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Utah Ecoregions- Central Basin & Range

Utah Ecoregions- Central Basin & Range

CENTRAL BASIN & RANGE: Toquerville – Idaho Border

Location: The Central Great Basin region occupies a large portion western Utah.

Climate: The ecoregion has a dry, mid-latitude desert climate, marked by hot summers and mild winters. It has a hotter and drier climate than the Snake River Plain and Northern Basin and Range  ecoregions to the north. The region is not as hot as the Mojave Basin and Range  and Sonoran Desert ecoregions to the south.  Most of the rainfall occurs during convective thunderstorms in the warm season. The light precipitation in winter is mostly in the form of snow.

Vegetation: Basins are covered by Great Basin sagebrush or saltbush-greasewood vegetation. Shadscale, winterfat, black sagebrush, Wyoming big sagebrush, ephedra, rabbitbrush, Indian ricegrass, and squirreltail are typical. Greasewood, Nuttall saltbush, seepweed, and alkali sacaton occur in more saline areas. Lower mountains have singleleaf pinyon, Utah juniper, sagebrush, bitterbrush, serviceberry, snowberry, and bluebunch wheatgrass. High mountains may contain some Douglas fir, white fir, limber pine, whitebark pine, or aspen.

Hydrology: The Central Basin and Range ecoregion is internally drained. Sinks and playa lakes occur in the basins. Streams are mostly intermittent and ephemeral. A few perennial streams flow from mountainous areas within or adjacent to the region. Some large lakes occur near the margins and adjacent mountainous ecoregions, including Great Salt Lake, Utah Lake, Mono Lake, Pyramid Lake, and Walker Lake. Springs are important in some areas.

Terrain: Using Ecoregion Level IV descriptions is useful in understanding the landscape while traveling north on I-15. The view from the freeway weaves in and out of Sagebrush Basins and Slopes (13c) and Woodland and Shrub-Covered Low Mountains (13-d) in southern Utah. At Santaquin, the Central Basin and Range Ecoregion transitions to level IV, Moist Wasatch Front Foot-slopes, as I-15 continues north past Great Salt Lake to the Idaho border.

Sagebrush Basins & Slopes- This area is semiarid, sagebrush dominated. It includes valleys, alluvial fans, and mountain flanks. Less rocky, rugged, and wooded than 13-d.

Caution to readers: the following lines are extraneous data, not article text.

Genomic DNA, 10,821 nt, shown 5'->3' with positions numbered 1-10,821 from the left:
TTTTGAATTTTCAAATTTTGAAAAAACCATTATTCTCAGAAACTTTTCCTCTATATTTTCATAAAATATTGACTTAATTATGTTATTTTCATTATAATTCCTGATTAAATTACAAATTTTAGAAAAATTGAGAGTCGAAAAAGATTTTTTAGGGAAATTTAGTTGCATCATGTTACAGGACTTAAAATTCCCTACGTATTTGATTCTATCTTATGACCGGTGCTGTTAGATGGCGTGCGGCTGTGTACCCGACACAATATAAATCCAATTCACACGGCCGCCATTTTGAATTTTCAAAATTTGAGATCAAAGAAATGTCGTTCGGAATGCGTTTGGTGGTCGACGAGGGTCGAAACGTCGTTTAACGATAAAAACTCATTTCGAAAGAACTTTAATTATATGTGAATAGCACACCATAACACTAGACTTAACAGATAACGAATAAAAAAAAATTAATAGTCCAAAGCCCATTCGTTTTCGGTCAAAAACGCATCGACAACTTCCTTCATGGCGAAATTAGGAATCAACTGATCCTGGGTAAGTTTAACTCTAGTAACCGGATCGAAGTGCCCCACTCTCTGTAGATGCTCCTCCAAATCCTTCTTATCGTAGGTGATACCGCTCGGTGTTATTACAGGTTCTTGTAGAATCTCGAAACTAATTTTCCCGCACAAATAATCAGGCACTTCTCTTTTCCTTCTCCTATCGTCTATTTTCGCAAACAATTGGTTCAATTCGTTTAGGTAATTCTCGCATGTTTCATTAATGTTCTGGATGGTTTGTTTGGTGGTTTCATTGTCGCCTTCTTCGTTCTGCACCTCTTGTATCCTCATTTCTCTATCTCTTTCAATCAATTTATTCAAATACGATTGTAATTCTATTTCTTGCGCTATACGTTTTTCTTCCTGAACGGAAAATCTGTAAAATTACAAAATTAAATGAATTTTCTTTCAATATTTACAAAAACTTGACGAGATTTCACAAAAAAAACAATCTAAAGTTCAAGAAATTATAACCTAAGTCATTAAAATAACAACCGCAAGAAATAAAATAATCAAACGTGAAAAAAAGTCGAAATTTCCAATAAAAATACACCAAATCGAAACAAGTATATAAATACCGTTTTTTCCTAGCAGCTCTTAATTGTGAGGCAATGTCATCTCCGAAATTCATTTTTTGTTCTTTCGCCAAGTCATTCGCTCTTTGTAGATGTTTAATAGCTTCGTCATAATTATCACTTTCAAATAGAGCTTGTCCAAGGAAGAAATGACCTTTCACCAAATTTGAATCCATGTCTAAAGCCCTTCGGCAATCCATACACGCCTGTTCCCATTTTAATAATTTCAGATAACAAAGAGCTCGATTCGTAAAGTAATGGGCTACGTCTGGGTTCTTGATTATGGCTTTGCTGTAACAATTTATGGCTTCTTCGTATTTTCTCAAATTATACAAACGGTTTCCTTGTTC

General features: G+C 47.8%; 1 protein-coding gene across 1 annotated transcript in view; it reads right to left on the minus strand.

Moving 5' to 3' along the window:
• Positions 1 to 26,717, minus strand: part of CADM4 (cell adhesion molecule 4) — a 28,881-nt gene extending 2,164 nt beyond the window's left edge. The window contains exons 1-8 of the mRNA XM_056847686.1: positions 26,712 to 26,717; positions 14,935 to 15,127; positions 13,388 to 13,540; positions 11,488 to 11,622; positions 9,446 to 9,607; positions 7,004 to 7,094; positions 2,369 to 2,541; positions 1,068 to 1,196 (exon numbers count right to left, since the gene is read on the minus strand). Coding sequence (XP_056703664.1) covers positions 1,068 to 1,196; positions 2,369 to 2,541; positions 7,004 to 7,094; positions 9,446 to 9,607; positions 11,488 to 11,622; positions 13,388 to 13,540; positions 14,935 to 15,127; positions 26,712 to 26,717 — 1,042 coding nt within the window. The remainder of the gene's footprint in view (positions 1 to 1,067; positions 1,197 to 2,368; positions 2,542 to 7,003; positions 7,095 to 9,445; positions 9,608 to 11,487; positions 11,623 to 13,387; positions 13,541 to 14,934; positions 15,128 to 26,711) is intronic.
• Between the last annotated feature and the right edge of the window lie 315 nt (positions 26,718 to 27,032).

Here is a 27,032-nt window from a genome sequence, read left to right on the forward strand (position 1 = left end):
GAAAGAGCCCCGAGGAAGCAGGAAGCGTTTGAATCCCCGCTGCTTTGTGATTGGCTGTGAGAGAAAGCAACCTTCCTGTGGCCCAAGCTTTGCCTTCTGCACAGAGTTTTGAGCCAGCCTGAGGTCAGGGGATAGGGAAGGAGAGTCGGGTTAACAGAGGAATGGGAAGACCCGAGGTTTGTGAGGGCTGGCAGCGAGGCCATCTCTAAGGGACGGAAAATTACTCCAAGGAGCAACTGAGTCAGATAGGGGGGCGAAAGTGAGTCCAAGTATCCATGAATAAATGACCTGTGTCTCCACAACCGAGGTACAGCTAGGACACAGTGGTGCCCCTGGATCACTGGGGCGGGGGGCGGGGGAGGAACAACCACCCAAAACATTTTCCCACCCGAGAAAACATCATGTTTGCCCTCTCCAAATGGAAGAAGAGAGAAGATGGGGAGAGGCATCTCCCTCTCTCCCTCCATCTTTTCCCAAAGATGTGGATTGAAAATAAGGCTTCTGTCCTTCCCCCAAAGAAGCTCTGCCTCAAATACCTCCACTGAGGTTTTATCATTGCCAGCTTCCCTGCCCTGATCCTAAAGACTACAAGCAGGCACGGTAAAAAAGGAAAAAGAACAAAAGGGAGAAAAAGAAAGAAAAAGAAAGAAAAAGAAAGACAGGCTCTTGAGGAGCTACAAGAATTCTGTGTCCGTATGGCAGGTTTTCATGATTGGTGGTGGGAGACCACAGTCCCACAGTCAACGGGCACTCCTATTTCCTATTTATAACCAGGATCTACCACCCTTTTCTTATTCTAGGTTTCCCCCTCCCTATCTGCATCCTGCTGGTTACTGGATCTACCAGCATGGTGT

Woodland and Shrub-Covered Low Mountains (13-d)- This area is covered by woodland or mountain brush.  Mountain slopes, hills, and alluvial fans are higher, wetter, rockier, and more rugged than Sagebrush Basins & Slopes (13-d). Because stock-grazing is common here, trees have been extensively cleared to increase livestock forage.

Moist Wasatch Front Foot-slopes (13f)- The bulk of Utah’s population and commercial activity is found here. Perennial streams and aqueducts that originate in the Wasatch Range bring water to the area to irrigate croplands and orchards outside the urban areas.

Wildlife: Mule deer, pronghorn, bighorn sheep, coyote, bobcat, black-tail jackrabbit, bald eagle, and sage sparrow florish here, along with endemic desert fish species such as Lahontan cutthroat trout, White River springfish, Pahranagat roundtail chub, Monitor Valley speckled dace, and Independence Valley tui chub.

Land Use/Human Activities: Ranching and livestock grazing, mining for gold, silver, and mercury, and land set aside for wildlife habitat or recreation are common land uses. Public rangelands and national forests, military lands, and some tribal lands are also present. Populations are concentrated along the margins. Larger cities include Salt Lake City, Ogden, and Provo.

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Ecoregion Facts:
Commission for Environmental Cooperation; North American Terrestrial Ecoregions—Level III; April 2011.
Photos taken in October 2013 along highways-
Original Photography:
88x31Just Another Nature Enthusiast Photography by Jane Wilson is licensed under a Creative Commons Attribution-NonCommercial-NoDerivatives 4.0 International License.

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